|"Pray for the best, but prepare for the worst."|
The love which we get from our parents is the first that we ever experience. It's pure and unconditional, with some saying that they can do anything for their children. But what does that anything cover? How far would one go to protect his/her children? The wonderful director Denis Villeneuve takes on this topic.
|"I am not going to have Christmas without my daughter."|
Prisoners talks about Keller Dover (Hugh Jackman), an independent contractor, who lives in a quiet part of Pennsylvania with his wife Grace (Maria Bello) and two children. Jackman is shown as a god fearing man who loves his family. His life turns into every parent's nightmare after his six year old daughter Anna gets kidnapped while they were celebrating Thanksgiving with their neighbors, Franklin (Terrence Howard) and Nancy Birch (Viola Davis). The Birch family are not spared of this nightmare as their daughter Zoe gets kidnapped too and thus begins the tale of sadness and desperation of parents who have no clue where their daughters have disappeared. The agony and the helplessness of a father whose daughter is kidnapped is portrayed brilliantly by the intense Jackman. When a top detective by the name of Loki (Jake Gyllenhaal) takes this case in his hands he is unable to provide Dover with any positive developments. There is a suspect who was found lurking around in his van at the possible kidnap scene but there isn't enough proof to make him confess. The fact that this suspect, Alex Jones (Paul Dano) possesses an IQ of a ten year old doesn't help Loki nail him and get information about the girls' whereabouts. Dover, a father who is emotional and powerless as the police struggle to find his daughter, decides to take matters into his own hands. Along with a reluctant Franklin, he makes it his sole intention to make Dano talk, one way or the other.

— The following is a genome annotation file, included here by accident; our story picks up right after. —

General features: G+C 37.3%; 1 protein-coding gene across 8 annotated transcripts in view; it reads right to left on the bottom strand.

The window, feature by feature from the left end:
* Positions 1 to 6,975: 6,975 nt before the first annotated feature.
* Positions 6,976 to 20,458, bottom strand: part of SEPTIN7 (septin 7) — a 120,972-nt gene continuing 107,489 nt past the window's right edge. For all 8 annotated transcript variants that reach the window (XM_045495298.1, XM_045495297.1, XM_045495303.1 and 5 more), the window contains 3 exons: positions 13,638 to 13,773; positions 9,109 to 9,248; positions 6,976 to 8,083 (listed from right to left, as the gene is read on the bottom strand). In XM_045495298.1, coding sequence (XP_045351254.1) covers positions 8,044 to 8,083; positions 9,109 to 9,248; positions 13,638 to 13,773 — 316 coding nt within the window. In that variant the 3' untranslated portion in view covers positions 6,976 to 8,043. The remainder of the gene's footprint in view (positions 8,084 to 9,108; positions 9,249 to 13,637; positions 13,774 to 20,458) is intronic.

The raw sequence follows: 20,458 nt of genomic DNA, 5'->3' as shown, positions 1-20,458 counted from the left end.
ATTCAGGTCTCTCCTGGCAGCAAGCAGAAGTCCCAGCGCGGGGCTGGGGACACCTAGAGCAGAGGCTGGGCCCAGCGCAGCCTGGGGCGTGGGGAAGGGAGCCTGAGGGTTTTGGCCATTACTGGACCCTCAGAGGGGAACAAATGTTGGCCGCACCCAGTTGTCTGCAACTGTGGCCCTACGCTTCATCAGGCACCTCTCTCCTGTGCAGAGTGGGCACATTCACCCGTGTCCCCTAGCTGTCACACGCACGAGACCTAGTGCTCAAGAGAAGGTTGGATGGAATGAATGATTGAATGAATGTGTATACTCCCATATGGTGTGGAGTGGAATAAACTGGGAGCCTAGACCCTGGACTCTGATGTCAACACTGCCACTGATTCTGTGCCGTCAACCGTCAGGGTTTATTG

|"And every day, she's wondering why I'm not there to f **king rescue her! |
Do you understand that? Me, not you! Not you! But me! EVERY DAY!"
The movie shows the extent to which grief can lead a parent to bring back a child. There are moments when I was stuck between supporting Dover and his actions to find his missing daughter and hoping that he stops what he is doing to achieve just that. Jackman has proved his mettle as a gifted actor and his role here certainly adds to his credentials. A warm and loving family man turns into a helpless but enraged father, going through the most horrible ordeal one can imagine and then is forced into the role a ruthless maniac who is willing to cross all limits in order to find his child. He is well supported by Gyllenhaal, who exhibits similar intensity and at the same time manages to come across as slightly loosened. The drama is fittingly crafted for an unexpected twist in the end. There are a couple of loopholes along the way but if I were to question each one of them and add my two cents of logic to it then I might as well erase all the good things that I have written about this movie. I looked at it as a struggle which a family has to go through during a difficult situation and it showed me how exactly that struggle could change the lives of the people affected.